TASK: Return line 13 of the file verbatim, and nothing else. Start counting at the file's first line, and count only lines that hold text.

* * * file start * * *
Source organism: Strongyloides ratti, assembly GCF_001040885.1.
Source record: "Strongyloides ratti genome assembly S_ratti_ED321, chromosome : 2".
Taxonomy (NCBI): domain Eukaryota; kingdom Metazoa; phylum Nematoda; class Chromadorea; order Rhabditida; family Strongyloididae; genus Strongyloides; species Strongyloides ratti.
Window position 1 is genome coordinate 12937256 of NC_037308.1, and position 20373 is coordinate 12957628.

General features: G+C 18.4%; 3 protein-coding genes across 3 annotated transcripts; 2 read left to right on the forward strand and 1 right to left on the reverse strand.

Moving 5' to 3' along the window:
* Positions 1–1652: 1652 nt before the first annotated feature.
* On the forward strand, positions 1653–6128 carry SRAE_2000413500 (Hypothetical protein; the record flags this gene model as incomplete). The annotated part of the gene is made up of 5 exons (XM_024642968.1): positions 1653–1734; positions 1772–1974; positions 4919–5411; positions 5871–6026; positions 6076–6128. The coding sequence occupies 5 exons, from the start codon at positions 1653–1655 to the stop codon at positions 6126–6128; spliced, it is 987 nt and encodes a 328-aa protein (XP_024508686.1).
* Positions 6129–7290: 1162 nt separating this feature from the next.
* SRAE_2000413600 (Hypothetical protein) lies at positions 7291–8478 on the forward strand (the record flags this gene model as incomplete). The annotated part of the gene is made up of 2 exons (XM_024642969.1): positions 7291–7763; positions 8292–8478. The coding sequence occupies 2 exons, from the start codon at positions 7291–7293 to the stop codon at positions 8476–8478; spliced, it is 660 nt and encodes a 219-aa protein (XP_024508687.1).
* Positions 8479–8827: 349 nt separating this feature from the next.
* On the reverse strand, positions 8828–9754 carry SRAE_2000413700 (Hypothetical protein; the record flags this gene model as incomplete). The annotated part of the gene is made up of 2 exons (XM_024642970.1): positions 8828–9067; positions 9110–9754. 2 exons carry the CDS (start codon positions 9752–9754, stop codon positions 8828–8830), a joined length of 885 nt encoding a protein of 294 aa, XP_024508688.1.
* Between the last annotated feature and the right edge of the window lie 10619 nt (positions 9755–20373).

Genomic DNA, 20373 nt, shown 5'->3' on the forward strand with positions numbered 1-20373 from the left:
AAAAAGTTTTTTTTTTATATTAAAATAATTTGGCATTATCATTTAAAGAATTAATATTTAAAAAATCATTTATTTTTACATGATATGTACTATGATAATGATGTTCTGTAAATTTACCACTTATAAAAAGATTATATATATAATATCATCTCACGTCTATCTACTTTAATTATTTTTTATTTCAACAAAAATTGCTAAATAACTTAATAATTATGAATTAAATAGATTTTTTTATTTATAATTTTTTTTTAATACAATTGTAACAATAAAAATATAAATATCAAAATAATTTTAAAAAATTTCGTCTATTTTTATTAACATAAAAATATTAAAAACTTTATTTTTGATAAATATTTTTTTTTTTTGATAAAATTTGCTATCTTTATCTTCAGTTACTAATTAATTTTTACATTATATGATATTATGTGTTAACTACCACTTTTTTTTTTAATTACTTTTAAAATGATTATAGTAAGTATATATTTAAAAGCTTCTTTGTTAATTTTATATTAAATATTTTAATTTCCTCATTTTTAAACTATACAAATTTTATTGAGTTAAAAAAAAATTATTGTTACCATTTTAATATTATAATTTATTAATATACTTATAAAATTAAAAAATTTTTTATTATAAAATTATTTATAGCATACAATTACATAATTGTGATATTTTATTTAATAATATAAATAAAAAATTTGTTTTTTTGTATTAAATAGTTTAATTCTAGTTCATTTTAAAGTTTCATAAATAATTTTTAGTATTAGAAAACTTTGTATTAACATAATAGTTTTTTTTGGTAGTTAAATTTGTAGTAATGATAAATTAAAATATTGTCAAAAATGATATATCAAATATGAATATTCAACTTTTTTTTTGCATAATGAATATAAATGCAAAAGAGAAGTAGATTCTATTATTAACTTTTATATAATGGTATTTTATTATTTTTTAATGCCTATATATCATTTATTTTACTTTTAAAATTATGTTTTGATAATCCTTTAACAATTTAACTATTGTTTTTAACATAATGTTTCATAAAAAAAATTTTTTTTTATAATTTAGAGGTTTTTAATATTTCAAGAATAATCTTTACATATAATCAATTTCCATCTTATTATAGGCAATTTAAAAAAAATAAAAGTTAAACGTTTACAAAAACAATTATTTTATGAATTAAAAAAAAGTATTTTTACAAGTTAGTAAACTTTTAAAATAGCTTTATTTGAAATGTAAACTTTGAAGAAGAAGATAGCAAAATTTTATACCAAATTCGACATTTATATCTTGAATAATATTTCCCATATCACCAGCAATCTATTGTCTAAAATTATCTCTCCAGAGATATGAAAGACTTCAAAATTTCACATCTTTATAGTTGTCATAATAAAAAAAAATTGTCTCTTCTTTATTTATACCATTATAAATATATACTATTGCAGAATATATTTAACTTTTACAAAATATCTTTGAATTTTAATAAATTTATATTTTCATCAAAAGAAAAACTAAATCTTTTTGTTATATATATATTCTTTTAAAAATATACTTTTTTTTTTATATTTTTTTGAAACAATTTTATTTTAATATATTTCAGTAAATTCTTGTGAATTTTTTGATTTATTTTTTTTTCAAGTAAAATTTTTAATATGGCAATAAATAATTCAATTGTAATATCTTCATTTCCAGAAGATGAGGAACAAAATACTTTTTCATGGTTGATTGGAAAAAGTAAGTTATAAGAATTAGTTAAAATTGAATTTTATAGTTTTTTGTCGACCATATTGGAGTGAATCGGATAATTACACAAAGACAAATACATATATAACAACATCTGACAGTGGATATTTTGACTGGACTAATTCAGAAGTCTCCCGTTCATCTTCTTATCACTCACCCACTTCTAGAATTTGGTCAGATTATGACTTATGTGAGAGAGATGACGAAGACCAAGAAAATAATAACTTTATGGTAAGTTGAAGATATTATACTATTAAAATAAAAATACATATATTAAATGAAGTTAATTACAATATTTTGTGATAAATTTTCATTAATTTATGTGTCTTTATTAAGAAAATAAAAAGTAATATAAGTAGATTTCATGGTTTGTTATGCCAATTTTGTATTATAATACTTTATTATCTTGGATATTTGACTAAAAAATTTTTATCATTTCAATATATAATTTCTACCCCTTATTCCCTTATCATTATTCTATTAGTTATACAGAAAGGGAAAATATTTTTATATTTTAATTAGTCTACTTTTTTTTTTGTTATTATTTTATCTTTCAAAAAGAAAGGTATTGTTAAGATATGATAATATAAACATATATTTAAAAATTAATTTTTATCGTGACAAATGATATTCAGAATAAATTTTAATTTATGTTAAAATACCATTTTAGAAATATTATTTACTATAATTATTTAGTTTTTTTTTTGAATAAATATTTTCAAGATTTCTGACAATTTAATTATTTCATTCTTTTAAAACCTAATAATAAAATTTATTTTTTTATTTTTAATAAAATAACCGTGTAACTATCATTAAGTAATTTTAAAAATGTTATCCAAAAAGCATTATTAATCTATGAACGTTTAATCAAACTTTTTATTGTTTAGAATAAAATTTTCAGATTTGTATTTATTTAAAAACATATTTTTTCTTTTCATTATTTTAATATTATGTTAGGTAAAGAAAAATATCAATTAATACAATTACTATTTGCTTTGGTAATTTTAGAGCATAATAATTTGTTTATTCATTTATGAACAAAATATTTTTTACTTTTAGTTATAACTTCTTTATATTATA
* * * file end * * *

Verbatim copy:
* Between the last annotated feature and the right edge of the window lie 10619 nt (positions 9755–20373).